Joao Felix fuels hype with a top performance in Atletico Madrid's 2-1 win over Juventus

Sooraj Kamath - Writer 00:01 11/08/2019
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Atletico Madrid maintained their 100 per cent win record in pre-season with a 2-1 triumph over Juventus in the International Champions Cup.

New-signing Joao Felix scored either side of Sami Khedira’s goal to help his team edge the champions of Italy.

Both teams made good use of their last friendly by testing many combinations and using most of the players at their disposal.

We take a look at the talking points from the closely contested affair.

New look Atletico Madrid, same old Diego Simeone


There is probably no top club in Europe that has experienced a bigger overhaul than Atletico Madrid this summer. Antoine Griezmann, Diego Godin, Rodri and Lucas Hernandez were some of the key players who left the club this transfer window. Joao Felix, Mario Hermoso, Marcos Llorente and Kieran Trippier were bought as replacements in their respective positions.

This big change was expected to trigger a change in their style of play too, given the new signings do not exactly mirror the profile of the players that departed. But manager Diego Simeone ensured Atletico won the game in the most Atletico way possible. Los Rojiblancos soaked up pressure and made the most of whatever little chances they created.

Atletico scored two goals from two shots on target out of a total seven. They enjoyed very little of the ball but struck hard in counters. In fact, both their goals arrived against the run of play. In contrast, five of Juventus’ 14 shots were on target and they scored just one goal. The resilience of Atletico’s defence and Jan Oblak’s heroics in goal were on display yet again.

This points to an encouraging find for Los Rojiblancos. While teams like Manchester United and Barcelona usually go through a transitional phase, it appears that Simeone’s philosophy can be incorporated immediately by the new set of players. The capital club is hence bound to be a threat in the league despite experiencing a massive reshuffle in the squad.

Douglas Costa – One to watch

Douglas Costa was Juventus’ best player on the field. The winger lit up the play and was a constant threat on the right wing. The most important aspect of his game was that his dribbles and clever runs usually contained an end product. This, paired with good decision-making, ensured the Brazilian had a good outing against Atletico.

It will be interesting to see what the new season has in store for the 28-year-old. He missed most of last season due to injuries but has finally recovered to full fitness. His dazzling runs on the right combined with Cristiano Ronaldo playing the fox in the box could produce many goals this season.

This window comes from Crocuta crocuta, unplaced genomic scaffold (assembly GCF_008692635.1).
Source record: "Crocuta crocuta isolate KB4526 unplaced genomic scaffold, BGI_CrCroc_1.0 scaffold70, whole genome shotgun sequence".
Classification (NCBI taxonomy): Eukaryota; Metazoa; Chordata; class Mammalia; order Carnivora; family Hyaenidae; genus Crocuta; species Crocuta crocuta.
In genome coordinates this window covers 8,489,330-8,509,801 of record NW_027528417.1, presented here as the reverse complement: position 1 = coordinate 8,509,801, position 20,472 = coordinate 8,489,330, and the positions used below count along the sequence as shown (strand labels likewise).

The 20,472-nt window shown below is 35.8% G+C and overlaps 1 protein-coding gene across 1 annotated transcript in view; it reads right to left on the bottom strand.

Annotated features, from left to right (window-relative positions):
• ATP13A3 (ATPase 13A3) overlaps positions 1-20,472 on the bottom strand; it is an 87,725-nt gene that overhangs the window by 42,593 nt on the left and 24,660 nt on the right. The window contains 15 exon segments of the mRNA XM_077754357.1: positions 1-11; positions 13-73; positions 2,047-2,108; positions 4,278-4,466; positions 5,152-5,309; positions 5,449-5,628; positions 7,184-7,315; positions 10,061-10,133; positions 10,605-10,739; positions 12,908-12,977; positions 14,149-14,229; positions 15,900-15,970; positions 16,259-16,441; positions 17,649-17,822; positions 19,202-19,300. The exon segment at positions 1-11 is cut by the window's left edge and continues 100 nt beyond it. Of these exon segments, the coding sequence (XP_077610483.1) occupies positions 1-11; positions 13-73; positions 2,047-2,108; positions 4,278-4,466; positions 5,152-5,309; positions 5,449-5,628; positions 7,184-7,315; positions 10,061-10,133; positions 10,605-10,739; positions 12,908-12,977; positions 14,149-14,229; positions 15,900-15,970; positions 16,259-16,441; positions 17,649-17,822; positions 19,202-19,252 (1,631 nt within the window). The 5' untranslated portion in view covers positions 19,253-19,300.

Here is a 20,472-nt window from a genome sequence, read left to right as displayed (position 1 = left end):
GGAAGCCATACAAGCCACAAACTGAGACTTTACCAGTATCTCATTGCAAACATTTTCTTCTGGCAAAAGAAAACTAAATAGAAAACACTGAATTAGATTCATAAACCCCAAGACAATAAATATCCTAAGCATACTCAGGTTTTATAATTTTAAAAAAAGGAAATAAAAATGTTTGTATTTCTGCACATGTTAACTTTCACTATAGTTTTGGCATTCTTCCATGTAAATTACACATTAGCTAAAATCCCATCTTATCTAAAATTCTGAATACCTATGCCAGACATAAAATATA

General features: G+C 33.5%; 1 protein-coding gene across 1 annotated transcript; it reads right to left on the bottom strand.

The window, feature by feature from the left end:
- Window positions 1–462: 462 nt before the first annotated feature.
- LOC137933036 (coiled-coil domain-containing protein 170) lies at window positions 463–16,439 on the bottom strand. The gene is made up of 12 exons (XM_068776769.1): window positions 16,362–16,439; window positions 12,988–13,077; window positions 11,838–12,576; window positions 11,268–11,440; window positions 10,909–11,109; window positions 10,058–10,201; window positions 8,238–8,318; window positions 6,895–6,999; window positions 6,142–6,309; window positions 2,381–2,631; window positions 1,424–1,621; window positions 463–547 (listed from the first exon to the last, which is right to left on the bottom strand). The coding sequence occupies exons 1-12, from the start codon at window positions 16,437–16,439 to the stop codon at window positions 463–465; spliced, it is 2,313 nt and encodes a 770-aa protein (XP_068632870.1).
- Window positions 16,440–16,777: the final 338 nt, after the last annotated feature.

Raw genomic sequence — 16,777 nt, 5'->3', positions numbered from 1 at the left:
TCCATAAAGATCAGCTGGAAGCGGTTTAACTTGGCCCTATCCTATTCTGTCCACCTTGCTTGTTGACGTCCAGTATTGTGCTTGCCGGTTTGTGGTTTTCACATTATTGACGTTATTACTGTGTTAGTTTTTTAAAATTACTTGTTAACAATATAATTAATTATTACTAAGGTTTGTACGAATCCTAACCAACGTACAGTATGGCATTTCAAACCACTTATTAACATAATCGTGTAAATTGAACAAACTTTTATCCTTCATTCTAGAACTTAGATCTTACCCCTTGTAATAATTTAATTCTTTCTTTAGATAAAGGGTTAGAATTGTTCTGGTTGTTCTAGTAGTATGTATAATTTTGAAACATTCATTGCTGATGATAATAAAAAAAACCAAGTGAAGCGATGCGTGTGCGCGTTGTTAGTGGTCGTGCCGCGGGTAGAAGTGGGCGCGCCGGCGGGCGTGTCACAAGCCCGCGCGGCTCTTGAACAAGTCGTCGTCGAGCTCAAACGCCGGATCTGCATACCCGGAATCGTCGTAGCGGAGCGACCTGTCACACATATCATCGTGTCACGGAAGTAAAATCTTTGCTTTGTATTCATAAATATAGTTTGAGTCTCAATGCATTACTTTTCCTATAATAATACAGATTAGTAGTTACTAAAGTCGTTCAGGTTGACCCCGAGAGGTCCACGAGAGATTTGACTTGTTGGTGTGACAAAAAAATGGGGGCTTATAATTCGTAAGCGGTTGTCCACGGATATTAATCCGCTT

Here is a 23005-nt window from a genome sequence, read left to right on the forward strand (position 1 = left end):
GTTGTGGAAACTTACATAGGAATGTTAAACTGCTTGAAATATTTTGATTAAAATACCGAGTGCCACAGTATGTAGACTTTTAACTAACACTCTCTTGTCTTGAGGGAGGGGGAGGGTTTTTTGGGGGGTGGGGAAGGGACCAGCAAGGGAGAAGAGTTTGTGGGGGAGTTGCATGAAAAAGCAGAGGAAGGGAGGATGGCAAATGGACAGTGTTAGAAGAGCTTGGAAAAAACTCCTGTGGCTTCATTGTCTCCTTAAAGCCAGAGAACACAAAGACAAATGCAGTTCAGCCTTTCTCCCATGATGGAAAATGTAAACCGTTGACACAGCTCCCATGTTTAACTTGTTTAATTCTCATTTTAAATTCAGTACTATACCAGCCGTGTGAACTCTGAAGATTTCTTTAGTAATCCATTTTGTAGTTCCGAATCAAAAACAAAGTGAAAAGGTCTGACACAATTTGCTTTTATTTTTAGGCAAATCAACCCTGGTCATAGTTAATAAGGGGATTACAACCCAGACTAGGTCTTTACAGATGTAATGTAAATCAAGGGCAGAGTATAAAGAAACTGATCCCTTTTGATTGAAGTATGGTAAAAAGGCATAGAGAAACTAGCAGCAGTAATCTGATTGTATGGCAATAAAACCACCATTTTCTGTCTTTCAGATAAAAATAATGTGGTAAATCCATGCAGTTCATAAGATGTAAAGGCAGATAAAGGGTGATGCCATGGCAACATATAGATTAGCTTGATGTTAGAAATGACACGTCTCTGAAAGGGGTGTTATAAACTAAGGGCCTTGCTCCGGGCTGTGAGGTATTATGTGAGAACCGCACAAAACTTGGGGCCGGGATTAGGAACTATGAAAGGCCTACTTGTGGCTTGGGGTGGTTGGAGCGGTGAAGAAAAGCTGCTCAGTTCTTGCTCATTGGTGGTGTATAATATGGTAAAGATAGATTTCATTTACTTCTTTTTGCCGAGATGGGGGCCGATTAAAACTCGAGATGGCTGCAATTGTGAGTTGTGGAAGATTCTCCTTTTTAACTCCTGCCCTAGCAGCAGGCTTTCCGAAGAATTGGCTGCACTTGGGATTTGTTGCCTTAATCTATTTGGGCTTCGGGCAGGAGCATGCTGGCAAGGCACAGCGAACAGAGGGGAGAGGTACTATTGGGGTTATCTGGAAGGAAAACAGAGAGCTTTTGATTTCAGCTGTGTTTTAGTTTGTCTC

Costa’s tendency to cut in and have a go at goal himself makes him a dangerous player against a team that likes to defend deep. He was unlucky on a couple of occasions to find Atletico bodies in the trajectory of his shot but he could be the key for Juve should they encounter a defence they fail to unlock.

Maurizio Sarri heavily favoured Willian at Chelsea and Costa is a player with a very similar profile. This means that the Brazilian is one to watch out for as he is likely to play a major role at the club this season.

Joao Felix is magic

This performance will contribute to the immense hype that is surrounding Atletico’s record signing Felix. The Portugal international possesses high potential and his price tag of €126 million, though steep, may not prove to be so exorbitant a couple of years from now.

The promise of a bright future aside, Felix showed that he is already a top player who could immediately assume the throne left vacant by Griezmann. Traits such as the striker’s instinct and positional awareness can only get better with time and Felix is already at a very good level.

His first goal was a well-taken half-volley that was perfectly placed beyond Wojciech Szczesny’s reach. The second was a trademark striker’s goal where he got ahead of Matthijs de Ligt to slot home Thomas Lemar’s cross with his first touch.

A top performance against a top defence warrants more hype and Felix is very likely to live up to it.

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La Liga's top 10 transfers of last 10 years - have they hit the spot or missed the mark?

Matt Jones - Editor 07:20 08/08/2019
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Ah, the summer. For football fans it can be the best and worst time. The transfer window can either fill the void left by meaningful games, or it becomes an unwanted distraction as the constant scheming, planning and rumour-mongering tumbles out of an incessant transfer market which never seems to end.

And yet, there’s something so captivating when your club signs a new player – be it someone the manager has coveted for a while, a surprise coup who has been stolen away from under the nose of a rival or an up-and-coming talent.

Of course, that excitement can rise or fall depending on how well the player performs in the ensuing season and how much money is forked over.

When shelling out big bucks, returns are naturally expected. But as you can see below, it doesn’t always work out that way.

Here, we take a look at the 10 most expensive La Liga signings in each of the last 10 summers, and deliver a verdict on whether they’ve flourished or flopped.

2018/19 | THOMAS LEMAR | £63m | Monaco to Atletico Madrid

Thomas Lemar 1